We all know, because we have heard it from our communities, from businesses and small businesses, that people are just trying to figure out how to find enough staff to do the things they need. It is getting increasingly harder to find people, because we have a population of retirees who are leaving. We do not have enough immigration, because we had a couple of years during COVID where we could not have people coming into the country. Staffing is just becoming incredibly hard.
    To find out that Veterans Affairs does not have a strategy on how it is going to make sure it has enough staff to serve the people who served this country is shocking, so I thank the AG for doing this work and for this report because it tells us important things. Most importantly, it keeps that department accountable, accountable to all Canadians, Canadians who want to know that the veterans who served this country are being served well on the other side.
    The bill that we are looking at today, in my opinion, is simply not useful. The Bank of Canada already undergoes two external audits simultaneously by two separate firms. By the way, the Auditor General also has the authority to audit certain aspects of the Bank of Canada's affairs under the Financial Administration Act, so there is already a component that can be looked at.
    My concern is that the Auditor General is being asked to do more and more without the resources to be able to do it, without having the resources to make sure that the incredible people who work in that department are paid properly, looked after and can take on this level of accountability. We know, funnily enough, that the Conservatives cut funding to the Auditor General, so I find it interesting that when they were in government they cut the funding, but when they are over here on the opposition side they are asking the Auditor General to do more work without any more resources.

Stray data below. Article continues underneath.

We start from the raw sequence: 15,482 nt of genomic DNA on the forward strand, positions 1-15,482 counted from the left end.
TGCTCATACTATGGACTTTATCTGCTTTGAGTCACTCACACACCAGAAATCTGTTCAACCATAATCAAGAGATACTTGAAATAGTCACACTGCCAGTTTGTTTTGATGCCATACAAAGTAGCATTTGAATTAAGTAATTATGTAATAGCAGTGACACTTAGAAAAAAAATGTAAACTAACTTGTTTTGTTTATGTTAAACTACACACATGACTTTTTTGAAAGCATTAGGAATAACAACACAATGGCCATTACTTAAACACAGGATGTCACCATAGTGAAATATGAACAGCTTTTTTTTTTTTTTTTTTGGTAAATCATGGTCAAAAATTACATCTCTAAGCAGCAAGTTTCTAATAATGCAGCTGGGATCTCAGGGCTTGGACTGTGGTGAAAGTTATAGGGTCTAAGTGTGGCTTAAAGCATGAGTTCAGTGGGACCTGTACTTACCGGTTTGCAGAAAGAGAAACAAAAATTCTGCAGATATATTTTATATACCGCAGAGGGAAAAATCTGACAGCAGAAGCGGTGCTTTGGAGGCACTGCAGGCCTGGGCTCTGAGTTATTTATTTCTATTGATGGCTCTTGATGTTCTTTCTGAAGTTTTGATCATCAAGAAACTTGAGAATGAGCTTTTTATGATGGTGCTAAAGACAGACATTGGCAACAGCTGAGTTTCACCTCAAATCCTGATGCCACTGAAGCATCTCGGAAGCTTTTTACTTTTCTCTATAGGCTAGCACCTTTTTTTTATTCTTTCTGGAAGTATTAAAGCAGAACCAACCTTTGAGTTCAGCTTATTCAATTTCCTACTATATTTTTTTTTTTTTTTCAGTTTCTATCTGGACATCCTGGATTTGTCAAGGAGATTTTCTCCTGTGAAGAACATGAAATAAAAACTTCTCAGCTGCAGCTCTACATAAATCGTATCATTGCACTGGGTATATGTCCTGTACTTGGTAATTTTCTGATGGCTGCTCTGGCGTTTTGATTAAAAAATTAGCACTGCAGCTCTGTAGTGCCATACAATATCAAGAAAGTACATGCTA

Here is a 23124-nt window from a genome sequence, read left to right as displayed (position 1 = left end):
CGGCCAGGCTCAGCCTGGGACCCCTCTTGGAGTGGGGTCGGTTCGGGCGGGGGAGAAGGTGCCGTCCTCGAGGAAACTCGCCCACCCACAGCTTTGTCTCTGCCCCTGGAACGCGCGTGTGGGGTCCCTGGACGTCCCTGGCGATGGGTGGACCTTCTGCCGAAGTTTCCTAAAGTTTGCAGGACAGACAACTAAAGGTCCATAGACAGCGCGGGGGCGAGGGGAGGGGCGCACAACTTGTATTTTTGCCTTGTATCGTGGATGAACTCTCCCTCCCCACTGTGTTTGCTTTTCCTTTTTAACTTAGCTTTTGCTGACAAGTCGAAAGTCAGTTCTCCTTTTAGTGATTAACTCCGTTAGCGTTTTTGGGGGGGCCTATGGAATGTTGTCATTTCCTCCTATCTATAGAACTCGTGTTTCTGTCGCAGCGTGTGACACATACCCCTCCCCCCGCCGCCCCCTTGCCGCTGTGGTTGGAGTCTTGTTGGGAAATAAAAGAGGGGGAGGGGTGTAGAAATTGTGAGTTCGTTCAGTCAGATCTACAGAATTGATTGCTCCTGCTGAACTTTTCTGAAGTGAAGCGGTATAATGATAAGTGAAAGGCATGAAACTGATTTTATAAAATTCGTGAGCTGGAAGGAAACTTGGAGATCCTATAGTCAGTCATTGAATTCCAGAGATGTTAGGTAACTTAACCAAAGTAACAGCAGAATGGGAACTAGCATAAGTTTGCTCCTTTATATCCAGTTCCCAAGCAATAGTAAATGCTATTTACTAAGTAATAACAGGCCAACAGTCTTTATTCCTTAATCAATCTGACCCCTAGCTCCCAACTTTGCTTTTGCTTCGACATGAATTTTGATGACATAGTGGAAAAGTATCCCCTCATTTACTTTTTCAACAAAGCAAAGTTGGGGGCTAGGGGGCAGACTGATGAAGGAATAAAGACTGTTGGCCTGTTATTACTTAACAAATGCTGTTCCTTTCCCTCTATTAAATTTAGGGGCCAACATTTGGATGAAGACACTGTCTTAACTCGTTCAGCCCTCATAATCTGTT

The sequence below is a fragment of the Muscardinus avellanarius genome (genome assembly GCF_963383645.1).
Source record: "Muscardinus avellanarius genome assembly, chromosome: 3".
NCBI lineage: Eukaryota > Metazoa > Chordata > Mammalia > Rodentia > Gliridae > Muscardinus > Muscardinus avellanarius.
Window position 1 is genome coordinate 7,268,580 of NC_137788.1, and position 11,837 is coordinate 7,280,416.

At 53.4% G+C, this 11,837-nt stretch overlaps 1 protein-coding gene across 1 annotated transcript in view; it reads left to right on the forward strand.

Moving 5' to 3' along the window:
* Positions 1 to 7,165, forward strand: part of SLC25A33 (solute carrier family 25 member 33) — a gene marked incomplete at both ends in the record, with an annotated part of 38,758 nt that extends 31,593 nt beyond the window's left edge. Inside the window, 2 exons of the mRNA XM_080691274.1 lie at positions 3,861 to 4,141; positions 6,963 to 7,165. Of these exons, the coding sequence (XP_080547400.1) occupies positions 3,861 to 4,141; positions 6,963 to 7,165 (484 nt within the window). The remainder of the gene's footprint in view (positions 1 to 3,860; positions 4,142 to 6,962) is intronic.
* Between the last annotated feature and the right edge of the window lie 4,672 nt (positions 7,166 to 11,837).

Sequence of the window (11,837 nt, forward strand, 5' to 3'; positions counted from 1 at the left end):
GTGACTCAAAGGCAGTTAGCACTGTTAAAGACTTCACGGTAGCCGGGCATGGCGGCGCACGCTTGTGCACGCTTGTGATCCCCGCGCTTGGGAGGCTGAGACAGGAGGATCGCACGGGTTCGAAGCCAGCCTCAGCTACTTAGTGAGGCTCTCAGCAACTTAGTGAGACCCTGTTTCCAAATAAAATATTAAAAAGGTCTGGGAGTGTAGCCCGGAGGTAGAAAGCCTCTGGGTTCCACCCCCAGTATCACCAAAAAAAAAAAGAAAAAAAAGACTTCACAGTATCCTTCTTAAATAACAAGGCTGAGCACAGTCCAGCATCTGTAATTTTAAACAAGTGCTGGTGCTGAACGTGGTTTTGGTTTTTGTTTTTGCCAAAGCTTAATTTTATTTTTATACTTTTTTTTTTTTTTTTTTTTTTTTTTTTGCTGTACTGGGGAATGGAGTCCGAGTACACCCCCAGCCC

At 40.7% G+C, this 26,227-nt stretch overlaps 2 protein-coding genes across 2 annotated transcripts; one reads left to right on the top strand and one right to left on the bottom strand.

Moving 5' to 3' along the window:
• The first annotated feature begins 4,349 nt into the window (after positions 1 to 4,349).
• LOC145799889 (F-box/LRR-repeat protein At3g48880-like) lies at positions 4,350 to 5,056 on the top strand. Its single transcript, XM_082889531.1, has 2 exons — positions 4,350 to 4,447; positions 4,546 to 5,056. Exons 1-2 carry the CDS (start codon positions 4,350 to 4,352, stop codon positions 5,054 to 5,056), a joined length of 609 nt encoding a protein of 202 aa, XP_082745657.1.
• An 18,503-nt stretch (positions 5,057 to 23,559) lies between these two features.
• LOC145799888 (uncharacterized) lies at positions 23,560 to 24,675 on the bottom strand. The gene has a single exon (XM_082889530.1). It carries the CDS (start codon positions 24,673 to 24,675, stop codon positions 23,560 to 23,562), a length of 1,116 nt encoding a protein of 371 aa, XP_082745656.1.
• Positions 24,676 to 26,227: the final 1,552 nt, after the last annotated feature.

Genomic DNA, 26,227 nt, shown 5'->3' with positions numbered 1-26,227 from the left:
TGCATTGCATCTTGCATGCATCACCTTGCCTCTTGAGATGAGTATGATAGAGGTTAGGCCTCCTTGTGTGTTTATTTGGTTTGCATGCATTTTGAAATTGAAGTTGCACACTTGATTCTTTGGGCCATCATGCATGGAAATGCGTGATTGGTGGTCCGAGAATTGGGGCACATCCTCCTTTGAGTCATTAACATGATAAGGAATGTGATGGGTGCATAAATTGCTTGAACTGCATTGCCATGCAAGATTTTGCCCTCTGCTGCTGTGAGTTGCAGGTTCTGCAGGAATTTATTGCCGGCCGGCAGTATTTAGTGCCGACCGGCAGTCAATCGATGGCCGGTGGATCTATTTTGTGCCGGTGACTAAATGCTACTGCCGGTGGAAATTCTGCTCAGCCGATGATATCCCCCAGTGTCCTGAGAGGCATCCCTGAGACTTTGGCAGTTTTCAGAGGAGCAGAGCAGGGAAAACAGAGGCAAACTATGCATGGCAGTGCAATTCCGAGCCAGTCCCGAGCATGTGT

I appreciate accountability. I will always fight for more accountability and transparency, but this bill does not promise that. It also asks an already overworked department to do things it does not have the capacity to do and that do not make any sense. Hopefully, we will see something that comes forward soon from this member that actually thinks about the needs of the people in this country.

  (1840)  

[Translation]

    Mr. Speaker, it is my privilege this evening to speak to Bill C-253. I will try to summarize it for the people who are watching and listening. This is a bill designed to make the Bank of Canada, that is, the central bank, accountable to the Office of the Auditor General. It is no surprise that the Bloc Québécois is opposed to this bill. I will explain why.
     As we know, the bill introduced by the Conservative member for Regina—Qu'Appelle talks a lot about inflation. They want to find the villains who are responsible for inflation. I am going to talk about who, or rather what, is responsible for inflation. I will also propose concrete solutions.
    What we need to understand about Bill C‑253 is that there are already accountability mechanisms in the Bank of Canada Act, and asking the Auditor General to do it is not the right way to go about it, precisely because the Bank of Canada must remain independent of any political influence. Also, of course, there is the fact that we must not interfere in monetary policy, despite what some of our colleagues would like.
    Let us look at the accountability mechanisms in the Bank of Canada Act. The bank is required to be accountable. Once a year, two independent firms must audit the bank's affairs simultaneously. That is one example. The Bank of Canada is the only federal Crown corporation subject to this requirement.
    To ensure that this accountability is in place, the act subjects the bank to oversight by virtue of which the Minister of Finance can also request special audits and reports. As we can see, there are already mechanisms in place.
    Furthermore, the Office of the Auditor General is already authorized to exercise an oversight role in certain areas of the bank's business functions. It may review and audit the bank's operations and records, because the bank serves as the government's fiscal agent, advisor on public debt management and manager of the exchange fund account.